EC2 Deployment Guide
EC2 Instance Recommendations
Every company is unique in many ways, and their communication needs are no different! Years ago, it was easy to recommend hardware specs for Asterisk-based PBX systems. However, these days, VoIP has evolved into a total communication platform. While we will provide some general guidelines for EC2 hardware, it will be important to regularly check your server resources to ensure you on a properly sized-instance. This is especially true when first placing your new AWS FreePBX instance into production and any time your company experiences growth or drastic changes in the way you do business. One of the best features of AWS is the ability to change EC2 Instance Types and Sizes at any time, so you can rest assured that a proper balance between performance and cost can be achieved regardless of your company's size, now and in the future!
We'll discuss EC2 Instances and AWS FreePBX from two perspectives:
EC2 Hardware Types and when to use "non-General Purpose" Types
CPU/RAM (EC2 Hardware Size) considerations based on calling environment
-EC2 Hardware Types-
For most environments where you simply want to take advantage of the normal suite of FreePBX services (calling, voicemail, fax, conferences, etc), the General Purpose Instance types (T3, T3a, M5, M5a) will provide the best combination of performance and value. If you are using a minimum amount of "intensive" services like conference rooms and queues, the T3 (Xeon) or T3a (EPYC) types will suffice. If you are planning to host a lot of conference rooms and/or queues, you will want to take advantage of the more dedicated performance of M5 (Xeon) or M5a (EPYC) types.
If you plan to use "extra" software on or alongside your AWS FreePBX instance, such as iSymphony or Queue Metrics, you need to be aware that each of these softwares have their own hardware requirements. For example, iSymphony is a PHP-heavy Java application that requires significantly more CPU and RAM resources in addition to what Asterisk and FreePBX need. iSymphony's RAM requirements can easily exceed 3 or 4GB on very large deployments and/or busy call centers. You may want to take advantage of the Compute Optimized (C5, C5n) - which provides extra CPU cores - or Memory Optimized (R5, R5a) types - which provides extra RAM, depending on the software you are deploying alongside AWS FreePBX.
Here are some other special use cases where you will keep other considerations in mind:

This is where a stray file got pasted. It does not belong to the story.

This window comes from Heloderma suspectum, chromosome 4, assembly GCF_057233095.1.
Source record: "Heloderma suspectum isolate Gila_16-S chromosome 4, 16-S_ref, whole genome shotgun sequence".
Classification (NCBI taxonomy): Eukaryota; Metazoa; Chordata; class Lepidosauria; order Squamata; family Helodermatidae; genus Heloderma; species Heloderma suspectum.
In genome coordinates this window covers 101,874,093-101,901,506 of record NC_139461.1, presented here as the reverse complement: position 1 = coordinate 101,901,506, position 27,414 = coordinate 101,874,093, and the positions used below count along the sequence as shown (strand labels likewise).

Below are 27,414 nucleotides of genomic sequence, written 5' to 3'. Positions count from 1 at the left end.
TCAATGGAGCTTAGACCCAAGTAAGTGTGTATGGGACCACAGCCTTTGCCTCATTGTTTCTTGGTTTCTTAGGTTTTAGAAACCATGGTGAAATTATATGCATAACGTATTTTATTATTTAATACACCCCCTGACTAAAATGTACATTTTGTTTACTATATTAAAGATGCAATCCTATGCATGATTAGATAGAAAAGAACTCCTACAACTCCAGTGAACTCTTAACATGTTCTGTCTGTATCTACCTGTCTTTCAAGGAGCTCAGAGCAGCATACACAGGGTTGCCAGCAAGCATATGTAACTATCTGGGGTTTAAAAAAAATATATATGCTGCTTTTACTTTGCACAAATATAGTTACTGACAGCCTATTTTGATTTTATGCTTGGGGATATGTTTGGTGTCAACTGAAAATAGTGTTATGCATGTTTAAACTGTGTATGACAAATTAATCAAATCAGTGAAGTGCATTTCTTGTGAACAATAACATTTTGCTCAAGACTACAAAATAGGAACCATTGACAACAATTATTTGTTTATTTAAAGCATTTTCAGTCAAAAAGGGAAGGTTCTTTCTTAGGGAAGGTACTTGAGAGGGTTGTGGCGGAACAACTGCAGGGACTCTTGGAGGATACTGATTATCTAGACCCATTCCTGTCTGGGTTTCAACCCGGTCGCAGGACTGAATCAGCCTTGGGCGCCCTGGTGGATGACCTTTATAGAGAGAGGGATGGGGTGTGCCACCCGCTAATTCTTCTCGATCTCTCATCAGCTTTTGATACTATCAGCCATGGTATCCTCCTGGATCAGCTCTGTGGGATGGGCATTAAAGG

If you are planning to run an HA Cluster, DO NOT USE A T2|T3|T3a INSTANCE TYPE! Clusters have higher consistent CPU loads than the T-types can provide due to their burst-based nature. You must use an M5|M5a|C5|C5n|R5|R5a type for your HA Cluster nodes, sized at least one size larger (EX: 4xlarge instead of 2xlarge) than discussed in the chart below to account for cluster overhead
Voice Recognition and Text to Speech heavy deployments will likely benefit best from the Compute Optimized (C5, C5n) types
Call Centers with Outbound Dialers or a large number of Inbound Call Queues will likely benefit from the Memory Optimized (R5, R5a) types
-EC2 Hardware Sizes-
This is the more difficult aspect to predict ahead of a deployment, as there are many factors that ultimately determine the size of instance (CPUs/RAM) you choose. You should also note that Compute Optimized and Memory Optimized sizes have unbalanced hardware specs when compared to General Purpose types. Of course, once your server is in production, it is important to periodically check the resource usage on your FreePBX instance during times of PEAK CALL VOLUME to ensure you are using the correct size for your needs. An instance sized too small will lead to instability, audio issues, dropped calls, and even server crashes. An instance sized too large will waste money.
For most environments involving General Purpose types (T3, T3a, M5, M5a), this chart will serve as a good starting point:
-GP Instance Size-
(T3|T3a only) Small
(T3|T3a only) Medium
(M5|M5a only) 4xLarge
(M5|M5a only) 12xLarge
(M5|M5a only) 24xLarge
-# of Simultaneous Calls-
50 (T3|T3a) to 75 (M5|M5a)
100 (T3|T3a) to 125 (M5|M5a)
175 (T3|T3a) to 250 (M5|M5a)
Once you have placed your instance in production, you'll want to monitor your resources during periods of peak call activity and adjust your instance size accordingly. Here are several ways to monitor your resources:
NEW! Check out the AWS Compute Optimizer, which will advise you as to whether you have over- or under-provisioned your AWS instances based on the most recent 14 days of resource usage. More information on the AWS Compute Optimizer can be found here
Connect to your instance via SSH and run 'htop' for a live view of CPU/RAM resources and running processes
Alternatively view CPU usage on the FreePBX Dashboard Statistics widget CPU section and compare the 5 minute load average to the number of CPUs available to your instance (determined by instance size). For example, if your running on a T3.Small instance with 2vCPUs and consistently see your 5 minute load average rise above 2.0, then you are running your ALL of your CPU cores at 100% and will likely run into issues if you don't increase your instance size to one with more CPU cores